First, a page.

Some European banks, including Belgium’s KBC, Germany’s DZ Bank and Austria’s Erste Bank, have slowly returned to business with Iran following a historic deal between the Middle Eastern country and several world powers in July 2015, the Financial Times reported Sunday. As sanctions have been slowly lifted in the months following the deal's implementation in January, many of the larger European banks and their U.S. counterparts remained wary of processing transactions, fearing fines for lingering sanctions.

“All the lawyers’ reports I get continue to say there are still many sanctions left on Iran. It is difficult to know who you are dealing with as it has become uncharted territory,” the head of one European bank, who preferred to remain anonymous, told the Financial Times.

The Iran nuclear deal traded limitations on the Iranian nuclear program for the end of nuclear-related sanctions on the country, which is the second-largest Middle Eastern economy. The deal came into effect in January of this year, as sanctions have been slowly removed. The transition did not happen over night, however, and many European banks are reticent to begin facilitating transactions with Iran for their clients.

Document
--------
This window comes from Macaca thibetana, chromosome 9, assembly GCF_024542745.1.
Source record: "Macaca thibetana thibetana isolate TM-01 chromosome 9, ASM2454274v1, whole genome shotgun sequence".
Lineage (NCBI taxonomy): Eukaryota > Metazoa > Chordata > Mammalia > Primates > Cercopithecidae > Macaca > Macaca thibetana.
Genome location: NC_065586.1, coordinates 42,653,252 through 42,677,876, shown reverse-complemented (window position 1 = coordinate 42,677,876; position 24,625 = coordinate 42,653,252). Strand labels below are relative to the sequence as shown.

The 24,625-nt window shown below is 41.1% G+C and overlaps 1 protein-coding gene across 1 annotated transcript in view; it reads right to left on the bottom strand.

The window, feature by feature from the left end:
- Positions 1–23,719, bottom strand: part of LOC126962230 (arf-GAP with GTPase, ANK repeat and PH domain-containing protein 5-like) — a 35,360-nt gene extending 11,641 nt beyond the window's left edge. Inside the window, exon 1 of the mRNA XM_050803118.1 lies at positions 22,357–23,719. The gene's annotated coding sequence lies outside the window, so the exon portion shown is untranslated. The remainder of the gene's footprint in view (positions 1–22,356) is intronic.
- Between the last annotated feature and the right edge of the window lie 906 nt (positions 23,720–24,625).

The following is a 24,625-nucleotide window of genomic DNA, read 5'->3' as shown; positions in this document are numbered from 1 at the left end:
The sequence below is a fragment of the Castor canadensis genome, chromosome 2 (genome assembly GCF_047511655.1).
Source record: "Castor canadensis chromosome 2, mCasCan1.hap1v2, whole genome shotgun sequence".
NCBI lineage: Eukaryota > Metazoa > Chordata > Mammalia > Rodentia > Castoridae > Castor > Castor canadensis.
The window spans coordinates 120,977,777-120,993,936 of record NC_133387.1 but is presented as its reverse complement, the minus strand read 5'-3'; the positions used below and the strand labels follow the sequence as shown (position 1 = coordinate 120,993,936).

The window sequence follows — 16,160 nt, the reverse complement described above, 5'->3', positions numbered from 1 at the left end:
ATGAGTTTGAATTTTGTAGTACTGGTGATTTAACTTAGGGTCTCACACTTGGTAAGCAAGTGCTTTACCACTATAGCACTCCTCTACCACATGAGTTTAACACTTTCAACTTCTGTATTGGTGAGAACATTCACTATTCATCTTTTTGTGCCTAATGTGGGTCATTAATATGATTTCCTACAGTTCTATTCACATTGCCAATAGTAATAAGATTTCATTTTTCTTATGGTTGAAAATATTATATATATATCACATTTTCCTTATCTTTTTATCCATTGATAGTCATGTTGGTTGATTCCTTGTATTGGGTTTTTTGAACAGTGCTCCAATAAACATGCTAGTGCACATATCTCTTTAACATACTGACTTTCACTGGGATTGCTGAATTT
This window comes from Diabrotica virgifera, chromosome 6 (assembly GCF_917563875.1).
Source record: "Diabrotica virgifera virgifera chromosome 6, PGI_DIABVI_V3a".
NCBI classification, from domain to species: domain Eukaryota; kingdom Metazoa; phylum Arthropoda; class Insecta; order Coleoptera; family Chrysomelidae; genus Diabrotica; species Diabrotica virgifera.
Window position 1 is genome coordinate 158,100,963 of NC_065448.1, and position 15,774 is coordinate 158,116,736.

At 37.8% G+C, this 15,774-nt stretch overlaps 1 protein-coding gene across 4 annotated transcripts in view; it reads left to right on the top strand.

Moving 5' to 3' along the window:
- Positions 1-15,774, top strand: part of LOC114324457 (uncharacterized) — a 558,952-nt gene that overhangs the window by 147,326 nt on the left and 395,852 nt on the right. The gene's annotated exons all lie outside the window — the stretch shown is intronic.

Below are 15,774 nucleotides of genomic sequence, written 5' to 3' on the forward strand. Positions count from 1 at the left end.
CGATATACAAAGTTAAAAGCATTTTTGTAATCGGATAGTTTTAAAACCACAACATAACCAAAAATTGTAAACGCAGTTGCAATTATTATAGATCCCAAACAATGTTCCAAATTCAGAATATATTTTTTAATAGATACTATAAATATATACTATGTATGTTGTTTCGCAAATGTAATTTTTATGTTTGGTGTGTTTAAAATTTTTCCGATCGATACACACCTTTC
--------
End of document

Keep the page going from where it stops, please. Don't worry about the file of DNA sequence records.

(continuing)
European banks have paid billions in fines in the past five years for violating sanctions agreements. French bank BNP Paribas paid the highest sum of any European bank for ignoring such trade agreements when it plead guilty to violating sanctions in 2014 and paid $8.97 billion in fines. The bank had processed nearly $9 billion in banned transactions with Sudan, Iran and Cuba in the eight-year period from 2004 to 2012.

“BNP engaged in a long-running conspiracy to violate the U.S. embargoes against the Sudan, Iran and Cuba,” Assistant U.S. Attorney Andrew Goldstein said at the time, Bloomberg reported. “Senior officials at the bank knew about the illicit transactions and allowed them to continue,” he added.